WASHINGTON (AFP) - In a rare public rebuke of two of Washington's closest allies, President Barack Obama has hit out at British Prime Minister David Cameron and former French leader Nicolas Sarkozy over their roles in Libya after the fall of the Kadhafi regime.
Cameron became "distracted" and Sarkozy wanted to promote his country during the 2011 NATO-led military intervention in Libya, Obama said in an interview with The Atlantic magazine published Thursday. (March 10)
British daily The Independent Friday called Obama's comments "an unprecedented attack on a British leader by a serving US President," while The Times called the criticism "extraordinary."
In the extensive interview, Obama discussed the conditions surrounding the British and French-led bombing campaign that led to the fall of Moamer Kadhafi's regime.
Obama said when he considered what went wrong in Libya, "there's room for criticism because I had more faith in the Europeans, given Libya's proximity, being invested in the follow-up." Cameron stopped paying attention soon after the military operation, he said, becoming "distracted by a range of other things."
Since Kadhafi's downfall, Libya has descended into near-anarchy, ruled by rival militias vying for power while the Islamic State group has gained influence in the country.
Contacted by AFP, a spokesman for Cameron said: "We agree that there are still many difficult challenges in Libya.
"But as the prime minister has said many times before, coming to the aid of innocent civilians who were being tortured and killed by their leader was the right thing to do," he said.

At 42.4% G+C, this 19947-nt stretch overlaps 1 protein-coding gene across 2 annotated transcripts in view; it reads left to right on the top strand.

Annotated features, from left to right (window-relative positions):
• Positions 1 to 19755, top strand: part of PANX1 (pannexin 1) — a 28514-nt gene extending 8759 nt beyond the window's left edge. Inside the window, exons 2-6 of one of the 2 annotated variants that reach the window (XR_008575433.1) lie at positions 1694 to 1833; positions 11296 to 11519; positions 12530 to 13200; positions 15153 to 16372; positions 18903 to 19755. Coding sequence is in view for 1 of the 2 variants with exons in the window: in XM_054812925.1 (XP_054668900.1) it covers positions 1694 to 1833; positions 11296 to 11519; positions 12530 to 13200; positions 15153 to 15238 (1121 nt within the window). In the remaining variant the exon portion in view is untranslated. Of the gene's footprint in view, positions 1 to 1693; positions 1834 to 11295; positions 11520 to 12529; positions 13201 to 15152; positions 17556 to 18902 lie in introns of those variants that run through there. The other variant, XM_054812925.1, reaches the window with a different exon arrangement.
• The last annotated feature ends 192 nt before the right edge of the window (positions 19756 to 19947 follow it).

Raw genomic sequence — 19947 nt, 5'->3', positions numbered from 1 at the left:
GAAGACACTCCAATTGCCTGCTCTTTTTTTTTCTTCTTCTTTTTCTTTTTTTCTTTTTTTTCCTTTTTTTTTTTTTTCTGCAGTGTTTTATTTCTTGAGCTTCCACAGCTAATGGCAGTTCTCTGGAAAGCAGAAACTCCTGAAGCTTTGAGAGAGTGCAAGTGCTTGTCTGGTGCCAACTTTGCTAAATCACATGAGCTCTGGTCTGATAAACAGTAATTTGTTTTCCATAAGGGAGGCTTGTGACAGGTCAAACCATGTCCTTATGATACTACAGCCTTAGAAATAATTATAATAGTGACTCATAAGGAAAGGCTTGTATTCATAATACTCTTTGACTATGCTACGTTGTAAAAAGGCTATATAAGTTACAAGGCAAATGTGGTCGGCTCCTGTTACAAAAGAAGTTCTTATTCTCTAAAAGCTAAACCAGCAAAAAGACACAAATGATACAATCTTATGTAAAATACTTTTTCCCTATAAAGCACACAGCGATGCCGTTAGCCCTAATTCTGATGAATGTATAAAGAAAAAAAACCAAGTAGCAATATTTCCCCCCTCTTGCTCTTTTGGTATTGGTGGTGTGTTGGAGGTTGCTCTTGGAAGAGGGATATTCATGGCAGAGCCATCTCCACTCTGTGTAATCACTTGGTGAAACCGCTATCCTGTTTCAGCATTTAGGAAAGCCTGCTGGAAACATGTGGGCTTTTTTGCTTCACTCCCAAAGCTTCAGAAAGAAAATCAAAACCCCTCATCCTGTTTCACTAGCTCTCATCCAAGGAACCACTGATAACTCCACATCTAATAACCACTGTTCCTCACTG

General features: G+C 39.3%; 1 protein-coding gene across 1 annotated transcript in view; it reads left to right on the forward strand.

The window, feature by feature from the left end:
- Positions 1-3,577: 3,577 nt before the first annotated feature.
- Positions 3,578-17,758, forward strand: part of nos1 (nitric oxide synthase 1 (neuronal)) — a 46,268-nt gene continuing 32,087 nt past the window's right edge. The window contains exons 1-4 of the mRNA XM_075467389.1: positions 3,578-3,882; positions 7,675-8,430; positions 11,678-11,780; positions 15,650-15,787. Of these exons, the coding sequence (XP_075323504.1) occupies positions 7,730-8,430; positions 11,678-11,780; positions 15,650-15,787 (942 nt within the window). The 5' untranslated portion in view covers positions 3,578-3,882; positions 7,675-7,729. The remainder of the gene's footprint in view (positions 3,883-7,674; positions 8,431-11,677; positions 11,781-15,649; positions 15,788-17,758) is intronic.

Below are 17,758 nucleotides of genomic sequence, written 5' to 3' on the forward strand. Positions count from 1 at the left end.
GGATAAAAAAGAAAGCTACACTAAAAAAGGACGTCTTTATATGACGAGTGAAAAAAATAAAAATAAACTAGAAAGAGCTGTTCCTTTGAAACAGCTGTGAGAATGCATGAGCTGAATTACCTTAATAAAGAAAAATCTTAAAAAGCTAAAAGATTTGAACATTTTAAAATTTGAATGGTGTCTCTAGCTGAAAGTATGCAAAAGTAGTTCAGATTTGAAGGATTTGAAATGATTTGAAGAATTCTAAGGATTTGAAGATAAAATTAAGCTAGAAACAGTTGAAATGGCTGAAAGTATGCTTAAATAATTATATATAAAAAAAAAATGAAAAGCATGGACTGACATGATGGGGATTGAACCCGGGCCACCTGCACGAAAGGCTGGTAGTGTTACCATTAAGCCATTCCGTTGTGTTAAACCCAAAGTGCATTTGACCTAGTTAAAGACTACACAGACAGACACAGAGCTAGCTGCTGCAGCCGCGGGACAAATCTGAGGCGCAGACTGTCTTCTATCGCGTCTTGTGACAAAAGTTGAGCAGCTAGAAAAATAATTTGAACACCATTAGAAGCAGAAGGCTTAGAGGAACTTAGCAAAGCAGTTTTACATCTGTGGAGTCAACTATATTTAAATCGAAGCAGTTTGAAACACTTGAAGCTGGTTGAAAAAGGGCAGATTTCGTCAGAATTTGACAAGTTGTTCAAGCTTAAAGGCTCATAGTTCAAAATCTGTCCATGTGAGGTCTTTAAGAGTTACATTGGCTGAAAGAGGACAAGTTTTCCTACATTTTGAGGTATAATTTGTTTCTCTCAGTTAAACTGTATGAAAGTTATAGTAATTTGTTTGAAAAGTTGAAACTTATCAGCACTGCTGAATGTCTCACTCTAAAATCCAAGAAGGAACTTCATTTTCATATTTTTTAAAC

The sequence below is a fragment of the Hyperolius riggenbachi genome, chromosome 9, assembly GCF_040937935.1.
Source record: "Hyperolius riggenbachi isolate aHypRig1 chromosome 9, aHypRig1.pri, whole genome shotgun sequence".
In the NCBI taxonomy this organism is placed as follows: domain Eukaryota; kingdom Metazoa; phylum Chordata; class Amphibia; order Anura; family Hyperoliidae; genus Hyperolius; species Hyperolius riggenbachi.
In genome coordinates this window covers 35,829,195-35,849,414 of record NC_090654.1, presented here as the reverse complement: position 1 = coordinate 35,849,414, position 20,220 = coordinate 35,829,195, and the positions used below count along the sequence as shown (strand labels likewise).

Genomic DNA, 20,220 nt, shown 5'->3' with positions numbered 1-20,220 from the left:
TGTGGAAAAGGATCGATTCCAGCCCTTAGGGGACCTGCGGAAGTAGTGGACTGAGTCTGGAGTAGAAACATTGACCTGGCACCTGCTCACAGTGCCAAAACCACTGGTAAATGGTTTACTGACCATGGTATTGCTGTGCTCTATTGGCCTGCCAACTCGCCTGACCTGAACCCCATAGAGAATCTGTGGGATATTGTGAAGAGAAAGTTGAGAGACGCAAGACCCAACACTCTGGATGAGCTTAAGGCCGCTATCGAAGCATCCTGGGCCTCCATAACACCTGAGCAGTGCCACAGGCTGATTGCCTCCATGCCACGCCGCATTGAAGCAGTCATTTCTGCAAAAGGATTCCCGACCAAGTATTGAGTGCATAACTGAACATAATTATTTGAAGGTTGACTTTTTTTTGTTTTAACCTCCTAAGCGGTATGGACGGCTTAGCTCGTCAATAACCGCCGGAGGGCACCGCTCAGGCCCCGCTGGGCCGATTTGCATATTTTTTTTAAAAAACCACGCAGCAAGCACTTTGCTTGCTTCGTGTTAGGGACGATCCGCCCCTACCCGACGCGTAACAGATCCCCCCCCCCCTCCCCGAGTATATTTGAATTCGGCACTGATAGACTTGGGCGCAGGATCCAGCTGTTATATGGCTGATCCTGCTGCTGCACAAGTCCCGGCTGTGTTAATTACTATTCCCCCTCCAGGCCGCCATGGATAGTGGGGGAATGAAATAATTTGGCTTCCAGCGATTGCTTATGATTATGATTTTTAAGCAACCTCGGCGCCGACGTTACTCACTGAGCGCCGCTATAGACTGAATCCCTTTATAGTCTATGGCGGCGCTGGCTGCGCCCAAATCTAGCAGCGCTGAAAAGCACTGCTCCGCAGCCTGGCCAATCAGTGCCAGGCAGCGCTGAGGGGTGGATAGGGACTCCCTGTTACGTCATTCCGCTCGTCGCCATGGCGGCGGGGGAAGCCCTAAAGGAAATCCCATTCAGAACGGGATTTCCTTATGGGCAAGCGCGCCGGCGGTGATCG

The spokesman said Britain supported peace efforts in Libya "but ultimately a positive outcome for Libya is not just up to the international community.
"This process needs to be led by the Libyan people." Despite the strong reaction in the British press, Britain's former ambassador to Washington Christopher Meyer said on Twitter that it was a "storm in a diplomatic teacup."
Britain puts strong emphasis on its diplomatic "special relationship" with the United States, and The Times said Cameron was hoping for Obama's support for his pro-EU stance ahead of a membership referendum on June 23.
Obama was also critical of France, saying Sarkozy during the bombing campaign wanted to "trumpet the flights he was taking in the air campaign, despite the fact that we had wiped out all the air defenses and essentially set up the entire infrastructure" for the operation.
Britain joined France in bombing Libya to help rebels fighting Kadhafi.
Both Cameron and Sarkozy have faced strong criticism domestically for the chaos that ensued.